Still, there are a few places standing empty or currently undergoing refurbishment. To get people interested in the street again and to help potential investors and entrepreneurs get a feel for what people in the neighbourhood want to see, the Biltstraat retailers association has started a fun initiative to see what kinds of stores people want to see move into Biltstraat. Anyone with an interest can go into AYA Living and pick up some of these stickers, fill them out, and place them on the windows of empty store fronts. (Be kind and don’t stick them elsewhere.)

Some of the most frequent suggestions are for a bakery/lunch place, drugstore, bookstore, cheese shop, and a Hema (a popular Dutch chain a bit like Target). Although there are many of these kinds of shops on Nachtegaalstraat (in theory, one block over), I understand the desire to have some of these shops on Biltstraat for sheer convenience, especially since Nachtegaalstraat is much busier, not to mention the big intersection by the Stadsschouwburg.

For multiple reasons, I like this initiative and am happy to see the businesses on Biltstraat taking such a positive approach to improving this historic street. After all, the street has been around since 1139 and was first paved in one form or another back in 1290. The street even has a very active Twitter account that does a great job of promoting the shops and keeping people up to date on what is happening on the street.

So the next time you’re in Utrecht, don’t forget to check out Biltstraat. Have a coffee at Bagels & Beans, do your grocery shopping at Jumbo, pick up some new guitar strings at Key Music, have a spa day at Descansa, and play laser tag at the Laser Centrum. Who knows what will be moving in next. Maybe even a wine bar as someone requested in the first photo.
Wat wilt u ...

Museums: Love ’em or Leave ’em?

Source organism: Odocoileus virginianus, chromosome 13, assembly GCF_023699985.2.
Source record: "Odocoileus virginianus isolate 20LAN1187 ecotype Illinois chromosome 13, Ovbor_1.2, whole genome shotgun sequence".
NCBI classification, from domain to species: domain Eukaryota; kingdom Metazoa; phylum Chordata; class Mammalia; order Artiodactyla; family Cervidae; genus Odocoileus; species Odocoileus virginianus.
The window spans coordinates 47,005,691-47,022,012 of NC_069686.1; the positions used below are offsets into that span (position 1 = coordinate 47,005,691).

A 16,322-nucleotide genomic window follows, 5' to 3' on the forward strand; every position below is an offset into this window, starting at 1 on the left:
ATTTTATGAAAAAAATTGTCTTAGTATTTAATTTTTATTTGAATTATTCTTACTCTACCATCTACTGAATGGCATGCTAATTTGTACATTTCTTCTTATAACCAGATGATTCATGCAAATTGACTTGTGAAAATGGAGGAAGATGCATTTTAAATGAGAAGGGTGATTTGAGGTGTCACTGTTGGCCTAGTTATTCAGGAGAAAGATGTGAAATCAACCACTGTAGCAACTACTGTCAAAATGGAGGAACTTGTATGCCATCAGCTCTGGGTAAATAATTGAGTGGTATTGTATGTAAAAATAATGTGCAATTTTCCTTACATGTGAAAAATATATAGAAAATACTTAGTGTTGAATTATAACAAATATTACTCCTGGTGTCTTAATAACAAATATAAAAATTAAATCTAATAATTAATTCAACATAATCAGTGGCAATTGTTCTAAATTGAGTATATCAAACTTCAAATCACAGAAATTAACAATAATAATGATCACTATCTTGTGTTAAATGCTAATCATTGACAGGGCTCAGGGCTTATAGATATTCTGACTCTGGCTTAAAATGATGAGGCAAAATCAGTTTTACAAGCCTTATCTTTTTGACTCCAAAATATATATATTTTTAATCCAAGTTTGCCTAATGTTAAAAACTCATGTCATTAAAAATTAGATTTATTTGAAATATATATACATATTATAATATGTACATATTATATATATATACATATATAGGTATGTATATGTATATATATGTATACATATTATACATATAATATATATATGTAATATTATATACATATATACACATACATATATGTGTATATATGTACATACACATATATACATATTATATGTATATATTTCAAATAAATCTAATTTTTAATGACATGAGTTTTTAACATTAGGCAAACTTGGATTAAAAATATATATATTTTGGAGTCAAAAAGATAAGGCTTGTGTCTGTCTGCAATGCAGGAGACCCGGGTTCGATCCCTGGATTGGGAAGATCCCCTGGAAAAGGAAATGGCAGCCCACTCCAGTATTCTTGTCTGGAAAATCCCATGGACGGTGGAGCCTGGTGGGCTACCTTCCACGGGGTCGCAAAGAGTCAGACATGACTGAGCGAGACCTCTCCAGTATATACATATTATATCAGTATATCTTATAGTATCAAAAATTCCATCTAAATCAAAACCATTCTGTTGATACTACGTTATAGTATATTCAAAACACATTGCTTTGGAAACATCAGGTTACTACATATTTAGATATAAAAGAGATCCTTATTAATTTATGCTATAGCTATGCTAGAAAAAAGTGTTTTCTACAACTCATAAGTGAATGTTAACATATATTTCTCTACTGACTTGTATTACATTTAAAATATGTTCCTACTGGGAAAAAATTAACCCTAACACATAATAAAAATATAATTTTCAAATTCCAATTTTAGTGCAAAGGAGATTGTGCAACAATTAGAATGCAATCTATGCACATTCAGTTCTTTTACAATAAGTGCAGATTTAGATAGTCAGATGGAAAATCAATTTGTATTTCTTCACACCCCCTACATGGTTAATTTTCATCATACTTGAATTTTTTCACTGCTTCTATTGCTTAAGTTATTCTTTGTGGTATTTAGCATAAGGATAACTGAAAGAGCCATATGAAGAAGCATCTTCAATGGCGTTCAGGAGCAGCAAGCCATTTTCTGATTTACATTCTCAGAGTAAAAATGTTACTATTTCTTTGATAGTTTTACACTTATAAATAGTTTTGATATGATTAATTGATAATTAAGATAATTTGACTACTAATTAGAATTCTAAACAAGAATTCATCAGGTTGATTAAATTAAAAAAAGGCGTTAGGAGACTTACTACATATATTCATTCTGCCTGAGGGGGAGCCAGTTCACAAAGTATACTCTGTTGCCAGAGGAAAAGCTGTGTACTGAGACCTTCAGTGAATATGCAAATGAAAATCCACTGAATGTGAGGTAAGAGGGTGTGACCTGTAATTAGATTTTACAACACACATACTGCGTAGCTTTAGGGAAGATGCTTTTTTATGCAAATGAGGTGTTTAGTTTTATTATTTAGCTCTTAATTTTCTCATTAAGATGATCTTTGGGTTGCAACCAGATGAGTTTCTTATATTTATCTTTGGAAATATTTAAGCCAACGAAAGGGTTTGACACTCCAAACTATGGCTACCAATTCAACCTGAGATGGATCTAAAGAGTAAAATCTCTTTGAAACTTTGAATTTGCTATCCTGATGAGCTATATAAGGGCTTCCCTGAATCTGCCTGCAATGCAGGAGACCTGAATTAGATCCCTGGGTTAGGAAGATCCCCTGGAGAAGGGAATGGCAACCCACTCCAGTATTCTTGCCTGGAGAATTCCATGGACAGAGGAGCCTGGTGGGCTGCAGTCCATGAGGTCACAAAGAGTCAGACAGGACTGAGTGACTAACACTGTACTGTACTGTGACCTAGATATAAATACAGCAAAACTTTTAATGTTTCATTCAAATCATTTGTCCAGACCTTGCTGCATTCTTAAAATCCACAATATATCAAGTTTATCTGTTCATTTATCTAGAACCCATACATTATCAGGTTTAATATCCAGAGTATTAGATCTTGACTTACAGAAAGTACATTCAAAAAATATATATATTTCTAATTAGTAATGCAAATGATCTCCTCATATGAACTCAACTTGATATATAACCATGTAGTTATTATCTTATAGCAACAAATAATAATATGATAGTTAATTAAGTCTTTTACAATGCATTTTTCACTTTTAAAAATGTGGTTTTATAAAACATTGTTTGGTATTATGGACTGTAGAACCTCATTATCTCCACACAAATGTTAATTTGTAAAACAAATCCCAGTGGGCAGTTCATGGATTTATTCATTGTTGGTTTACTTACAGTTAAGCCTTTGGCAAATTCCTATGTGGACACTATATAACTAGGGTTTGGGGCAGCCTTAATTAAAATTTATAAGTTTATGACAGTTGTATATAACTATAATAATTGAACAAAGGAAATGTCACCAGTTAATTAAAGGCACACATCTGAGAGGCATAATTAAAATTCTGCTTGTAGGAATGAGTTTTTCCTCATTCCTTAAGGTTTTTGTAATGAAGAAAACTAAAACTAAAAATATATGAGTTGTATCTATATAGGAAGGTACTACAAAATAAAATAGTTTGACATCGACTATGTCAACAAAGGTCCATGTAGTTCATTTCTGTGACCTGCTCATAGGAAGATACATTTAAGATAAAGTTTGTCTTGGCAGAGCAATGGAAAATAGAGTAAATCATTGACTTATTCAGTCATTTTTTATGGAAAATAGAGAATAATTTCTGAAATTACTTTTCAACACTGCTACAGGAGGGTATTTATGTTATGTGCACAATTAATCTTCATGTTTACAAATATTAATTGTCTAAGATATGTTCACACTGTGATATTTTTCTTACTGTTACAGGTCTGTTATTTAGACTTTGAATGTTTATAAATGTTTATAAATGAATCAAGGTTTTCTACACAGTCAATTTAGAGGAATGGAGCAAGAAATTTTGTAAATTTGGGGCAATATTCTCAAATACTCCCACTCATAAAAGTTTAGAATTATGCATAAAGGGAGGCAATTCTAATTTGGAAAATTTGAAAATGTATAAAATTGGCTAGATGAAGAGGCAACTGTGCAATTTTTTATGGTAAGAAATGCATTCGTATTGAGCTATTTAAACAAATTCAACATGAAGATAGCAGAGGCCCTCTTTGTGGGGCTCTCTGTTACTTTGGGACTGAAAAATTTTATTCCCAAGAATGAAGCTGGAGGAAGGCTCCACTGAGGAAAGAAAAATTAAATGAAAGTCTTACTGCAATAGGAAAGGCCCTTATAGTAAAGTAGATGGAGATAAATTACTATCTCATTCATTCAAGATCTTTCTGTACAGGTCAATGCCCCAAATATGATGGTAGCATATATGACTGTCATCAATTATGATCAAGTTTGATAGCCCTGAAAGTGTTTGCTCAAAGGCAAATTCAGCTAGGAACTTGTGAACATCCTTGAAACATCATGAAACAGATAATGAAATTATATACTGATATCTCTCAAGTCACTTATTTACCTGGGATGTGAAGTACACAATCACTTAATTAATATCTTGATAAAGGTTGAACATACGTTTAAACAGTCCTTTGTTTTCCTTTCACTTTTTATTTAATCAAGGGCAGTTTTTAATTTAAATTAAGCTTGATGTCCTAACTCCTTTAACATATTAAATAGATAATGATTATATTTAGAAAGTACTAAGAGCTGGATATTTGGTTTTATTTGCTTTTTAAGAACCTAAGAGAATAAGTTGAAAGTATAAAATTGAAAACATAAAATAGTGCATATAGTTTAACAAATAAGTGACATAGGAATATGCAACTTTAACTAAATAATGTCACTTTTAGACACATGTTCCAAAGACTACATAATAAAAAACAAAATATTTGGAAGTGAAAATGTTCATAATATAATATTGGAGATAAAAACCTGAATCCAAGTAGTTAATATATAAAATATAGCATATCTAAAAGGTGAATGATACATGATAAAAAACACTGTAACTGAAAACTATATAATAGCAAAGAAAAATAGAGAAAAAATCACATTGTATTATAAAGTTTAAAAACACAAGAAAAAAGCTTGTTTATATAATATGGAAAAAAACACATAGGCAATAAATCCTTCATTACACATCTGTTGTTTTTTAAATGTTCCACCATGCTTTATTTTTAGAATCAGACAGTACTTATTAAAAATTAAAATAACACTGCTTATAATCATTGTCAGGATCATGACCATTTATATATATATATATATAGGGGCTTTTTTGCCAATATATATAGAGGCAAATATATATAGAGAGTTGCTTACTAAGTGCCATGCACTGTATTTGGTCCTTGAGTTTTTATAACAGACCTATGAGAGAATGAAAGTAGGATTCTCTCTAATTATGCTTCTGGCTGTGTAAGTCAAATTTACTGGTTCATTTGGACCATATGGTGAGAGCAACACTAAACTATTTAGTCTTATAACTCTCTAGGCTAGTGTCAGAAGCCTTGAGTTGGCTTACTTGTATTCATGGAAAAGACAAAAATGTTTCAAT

Graveyards for stuff. Tombs for inanimate things.

Their cavernous rooms and deep corridors reverberate with the soft, dead sounds of tourists shuffling and employees yawning.

They’re like libraries, without the party atmosphere.

Occasionally a shrill voice bounces down from a distant hallway: “No photos!” and I swivel to see something, anything, that might be interesting.

But it’s not.

Leering at a censured tourist for kicks says more about my own desperate situation than it does his, and anyway, it could have been me.

I unwrap a biscuit to get through the next 50 yards of 19th-century teaspoons and the same shrill voice rings out again: “No food!”

I’ve always hated museums.

This is the beginning to an opinion piece that ran a little over a week ago, by a CNN senior travel producer. Titled, “Why I Hate Museums“, the piece complained about how boring museums are and how they should be more interactive and closer to the kinds of museums geared toward children. As an art historian of some sort (I have a degree and I even taught the topic.) I was particularly put off by what I saw as a childish, immature rant. The piece certainly caused quite a bit of discussion among art historians, although I think many, like myself, ultimately disagree with his statements.